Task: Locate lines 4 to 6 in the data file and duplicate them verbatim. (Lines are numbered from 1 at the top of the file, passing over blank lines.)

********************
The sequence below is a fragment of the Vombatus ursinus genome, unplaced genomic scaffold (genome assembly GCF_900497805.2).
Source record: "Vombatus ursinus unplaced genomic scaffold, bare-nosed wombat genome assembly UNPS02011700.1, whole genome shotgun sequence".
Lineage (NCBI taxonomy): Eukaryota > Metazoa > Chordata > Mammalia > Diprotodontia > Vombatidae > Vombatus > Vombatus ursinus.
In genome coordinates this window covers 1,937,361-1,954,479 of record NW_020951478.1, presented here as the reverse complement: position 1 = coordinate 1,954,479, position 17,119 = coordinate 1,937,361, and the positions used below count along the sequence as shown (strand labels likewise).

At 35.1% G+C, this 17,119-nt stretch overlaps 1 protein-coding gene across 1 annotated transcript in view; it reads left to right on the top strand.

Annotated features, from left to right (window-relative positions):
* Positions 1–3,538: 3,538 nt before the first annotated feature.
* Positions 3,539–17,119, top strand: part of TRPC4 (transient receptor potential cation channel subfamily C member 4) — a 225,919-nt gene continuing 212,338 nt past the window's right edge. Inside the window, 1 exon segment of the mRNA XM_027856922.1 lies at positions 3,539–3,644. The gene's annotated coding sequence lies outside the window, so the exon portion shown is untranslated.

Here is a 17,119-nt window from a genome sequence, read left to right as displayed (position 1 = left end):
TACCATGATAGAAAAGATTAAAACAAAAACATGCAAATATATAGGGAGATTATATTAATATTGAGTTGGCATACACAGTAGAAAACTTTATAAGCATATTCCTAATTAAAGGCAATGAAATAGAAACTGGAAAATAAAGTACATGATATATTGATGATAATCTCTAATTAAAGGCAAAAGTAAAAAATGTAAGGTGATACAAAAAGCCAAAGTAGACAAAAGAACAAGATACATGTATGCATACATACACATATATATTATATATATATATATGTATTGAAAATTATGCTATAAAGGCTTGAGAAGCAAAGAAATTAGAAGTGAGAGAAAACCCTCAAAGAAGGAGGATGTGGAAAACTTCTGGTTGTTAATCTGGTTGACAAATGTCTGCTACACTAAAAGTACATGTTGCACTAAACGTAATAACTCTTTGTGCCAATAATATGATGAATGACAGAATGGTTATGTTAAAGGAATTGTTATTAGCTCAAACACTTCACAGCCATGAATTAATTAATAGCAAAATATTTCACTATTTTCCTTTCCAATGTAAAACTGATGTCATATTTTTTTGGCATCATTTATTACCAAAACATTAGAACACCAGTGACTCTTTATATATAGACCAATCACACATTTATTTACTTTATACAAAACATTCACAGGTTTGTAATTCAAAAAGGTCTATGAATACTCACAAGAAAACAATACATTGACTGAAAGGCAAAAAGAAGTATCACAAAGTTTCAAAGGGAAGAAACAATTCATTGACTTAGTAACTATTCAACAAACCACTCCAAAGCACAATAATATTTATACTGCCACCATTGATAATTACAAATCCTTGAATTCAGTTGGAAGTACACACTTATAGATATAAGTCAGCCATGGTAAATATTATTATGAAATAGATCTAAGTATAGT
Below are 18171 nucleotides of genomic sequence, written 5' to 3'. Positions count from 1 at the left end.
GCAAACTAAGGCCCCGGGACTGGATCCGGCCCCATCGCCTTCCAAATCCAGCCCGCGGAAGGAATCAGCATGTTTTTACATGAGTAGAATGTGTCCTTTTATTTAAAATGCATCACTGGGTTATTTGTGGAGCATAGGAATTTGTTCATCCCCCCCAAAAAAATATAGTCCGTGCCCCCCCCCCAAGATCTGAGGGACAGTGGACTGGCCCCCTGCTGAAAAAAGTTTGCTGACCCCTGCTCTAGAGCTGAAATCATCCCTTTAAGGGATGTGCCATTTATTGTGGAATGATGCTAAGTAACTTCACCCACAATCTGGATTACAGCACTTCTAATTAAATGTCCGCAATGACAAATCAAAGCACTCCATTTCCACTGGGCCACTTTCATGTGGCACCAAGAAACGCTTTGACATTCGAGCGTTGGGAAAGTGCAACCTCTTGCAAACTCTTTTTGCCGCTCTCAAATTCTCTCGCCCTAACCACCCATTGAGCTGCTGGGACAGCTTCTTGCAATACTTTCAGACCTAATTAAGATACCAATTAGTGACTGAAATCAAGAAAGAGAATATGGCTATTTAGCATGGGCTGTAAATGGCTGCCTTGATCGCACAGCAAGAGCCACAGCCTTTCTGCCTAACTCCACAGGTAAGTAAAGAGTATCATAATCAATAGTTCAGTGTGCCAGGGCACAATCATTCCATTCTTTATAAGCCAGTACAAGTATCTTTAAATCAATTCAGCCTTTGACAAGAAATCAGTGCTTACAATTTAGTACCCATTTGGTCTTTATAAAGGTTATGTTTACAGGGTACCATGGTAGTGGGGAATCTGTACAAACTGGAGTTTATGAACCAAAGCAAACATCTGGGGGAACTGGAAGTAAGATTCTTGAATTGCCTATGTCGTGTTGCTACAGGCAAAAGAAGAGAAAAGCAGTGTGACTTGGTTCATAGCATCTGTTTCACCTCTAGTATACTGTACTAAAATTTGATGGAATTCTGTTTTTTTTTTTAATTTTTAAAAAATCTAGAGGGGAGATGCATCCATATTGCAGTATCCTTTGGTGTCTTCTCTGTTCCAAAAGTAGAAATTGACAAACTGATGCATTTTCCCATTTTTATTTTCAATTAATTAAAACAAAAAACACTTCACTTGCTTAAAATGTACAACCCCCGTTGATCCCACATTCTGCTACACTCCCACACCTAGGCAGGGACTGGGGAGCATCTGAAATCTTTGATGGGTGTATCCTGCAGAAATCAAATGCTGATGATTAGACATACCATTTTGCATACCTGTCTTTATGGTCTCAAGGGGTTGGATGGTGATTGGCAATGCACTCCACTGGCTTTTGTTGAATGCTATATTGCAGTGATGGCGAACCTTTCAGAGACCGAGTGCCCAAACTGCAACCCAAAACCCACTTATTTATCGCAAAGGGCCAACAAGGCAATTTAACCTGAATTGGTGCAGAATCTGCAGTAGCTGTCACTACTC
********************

In genome coordinates this window covers 1,937,361-1,954,479 of record NW_020951478.1, presented here as the reverse complement: position 1 = coordinate 1,954,479, position 17,119 = coordinate 1,937,361, and the positions used below count along the sequence as shown (strand labels likewise).

At 35.1% G+C, this 17,119-nt stretch overlaps 1 protein-coding gene across 1 annotated transcript in view; it reads left to right on the top strand.

Annotated features, from left to right (window-relative positions):